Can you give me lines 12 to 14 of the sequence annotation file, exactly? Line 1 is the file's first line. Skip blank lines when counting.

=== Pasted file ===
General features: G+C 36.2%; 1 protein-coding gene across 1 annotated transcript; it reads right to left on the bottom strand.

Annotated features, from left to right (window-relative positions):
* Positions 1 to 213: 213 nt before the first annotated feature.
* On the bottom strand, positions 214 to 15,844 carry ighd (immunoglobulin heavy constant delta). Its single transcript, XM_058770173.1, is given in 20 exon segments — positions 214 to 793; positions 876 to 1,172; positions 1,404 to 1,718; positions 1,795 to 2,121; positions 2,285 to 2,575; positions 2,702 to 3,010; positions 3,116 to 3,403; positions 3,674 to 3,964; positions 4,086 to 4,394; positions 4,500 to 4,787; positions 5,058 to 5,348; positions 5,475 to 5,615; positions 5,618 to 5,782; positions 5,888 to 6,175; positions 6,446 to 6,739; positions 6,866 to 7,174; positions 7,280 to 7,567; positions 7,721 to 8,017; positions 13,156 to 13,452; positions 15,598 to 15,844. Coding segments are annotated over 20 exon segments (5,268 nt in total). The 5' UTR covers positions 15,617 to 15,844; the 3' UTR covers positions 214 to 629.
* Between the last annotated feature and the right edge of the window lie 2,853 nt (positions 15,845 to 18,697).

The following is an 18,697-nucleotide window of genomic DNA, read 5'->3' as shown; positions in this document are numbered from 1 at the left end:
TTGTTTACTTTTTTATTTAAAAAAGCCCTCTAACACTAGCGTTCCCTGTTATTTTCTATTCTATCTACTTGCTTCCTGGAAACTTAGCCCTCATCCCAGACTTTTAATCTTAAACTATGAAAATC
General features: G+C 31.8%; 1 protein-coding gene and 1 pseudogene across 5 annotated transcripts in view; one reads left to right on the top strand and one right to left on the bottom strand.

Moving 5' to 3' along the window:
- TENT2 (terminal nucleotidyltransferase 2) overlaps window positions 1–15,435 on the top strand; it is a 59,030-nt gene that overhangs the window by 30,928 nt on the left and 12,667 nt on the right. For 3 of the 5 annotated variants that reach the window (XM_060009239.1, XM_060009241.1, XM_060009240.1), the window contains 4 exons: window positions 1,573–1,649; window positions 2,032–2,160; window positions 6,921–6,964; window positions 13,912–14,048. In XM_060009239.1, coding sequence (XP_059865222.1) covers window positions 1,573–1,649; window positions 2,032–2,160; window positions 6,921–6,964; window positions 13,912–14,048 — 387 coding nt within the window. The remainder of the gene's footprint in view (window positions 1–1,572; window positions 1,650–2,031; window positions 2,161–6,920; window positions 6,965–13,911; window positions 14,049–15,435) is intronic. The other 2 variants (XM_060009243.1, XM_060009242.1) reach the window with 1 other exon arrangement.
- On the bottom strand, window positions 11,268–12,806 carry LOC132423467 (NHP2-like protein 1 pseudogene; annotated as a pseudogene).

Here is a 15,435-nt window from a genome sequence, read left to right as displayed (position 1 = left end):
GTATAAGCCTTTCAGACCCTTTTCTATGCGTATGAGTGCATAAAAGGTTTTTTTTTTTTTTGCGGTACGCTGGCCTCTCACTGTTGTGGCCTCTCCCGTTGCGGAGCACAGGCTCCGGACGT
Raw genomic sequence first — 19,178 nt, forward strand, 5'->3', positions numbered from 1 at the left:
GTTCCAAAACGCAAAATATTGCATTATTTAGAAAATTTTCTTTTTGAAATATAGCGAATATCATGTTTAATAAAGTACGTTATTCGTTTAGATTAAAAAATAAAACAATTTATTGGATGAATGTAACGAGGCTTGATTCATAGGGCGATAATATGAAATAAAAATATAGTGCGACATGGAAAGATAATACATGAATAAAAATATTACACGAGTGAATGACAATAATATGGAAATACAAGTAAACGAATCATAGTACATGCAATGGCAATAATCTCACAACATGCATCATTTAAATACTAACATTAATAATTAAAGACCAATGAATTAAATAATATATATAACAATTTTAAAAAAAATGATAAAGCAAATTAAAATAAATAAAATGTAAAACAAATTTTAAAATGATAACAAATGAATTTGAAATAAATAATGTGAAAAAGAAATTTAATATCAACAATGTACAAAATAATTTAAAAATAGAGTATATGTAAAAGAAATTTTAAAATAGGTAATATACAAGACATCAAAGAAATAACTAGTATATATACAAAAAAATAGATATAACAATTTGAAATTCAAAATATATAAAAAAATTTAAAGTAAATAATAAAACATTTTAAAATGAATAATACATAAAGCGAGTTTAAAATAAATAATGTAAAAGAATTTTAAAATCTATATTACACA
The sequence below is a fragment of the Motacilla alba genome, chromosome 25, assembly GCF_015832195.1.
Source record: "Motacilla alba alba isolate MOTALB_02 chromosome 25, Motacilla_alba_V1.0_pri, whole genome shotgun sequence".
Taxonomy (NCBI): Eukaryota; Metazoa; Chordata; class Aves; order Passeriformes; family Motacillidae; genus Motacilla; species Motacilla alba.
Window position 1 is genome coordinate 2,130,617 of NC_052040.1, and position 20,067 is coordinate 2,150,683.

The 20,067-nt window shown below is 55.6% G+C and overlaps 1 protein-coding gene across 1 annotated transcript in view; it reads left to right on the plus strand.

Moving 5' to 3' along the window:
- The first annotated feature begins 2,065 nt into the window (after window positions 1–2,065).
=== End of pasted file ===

Here is a 15,435-nt window from a genome sequence, read left to right as displayed (position 1 = left end):
GTATAAGCCTTTCAGACCCTTTTCTATGCGTATGAGTGCATAAAAGGTTTTTTTTTTTTTTGCGGTACGCTGGCCTCTCACTGTTGTGGCCTCTCCCGTTGCGGAGCACAGGCTCCGGACGT
Raw genomic sequence first — 19,178 nt, forward strand, 5'->3', positions numbered from 1 at the left: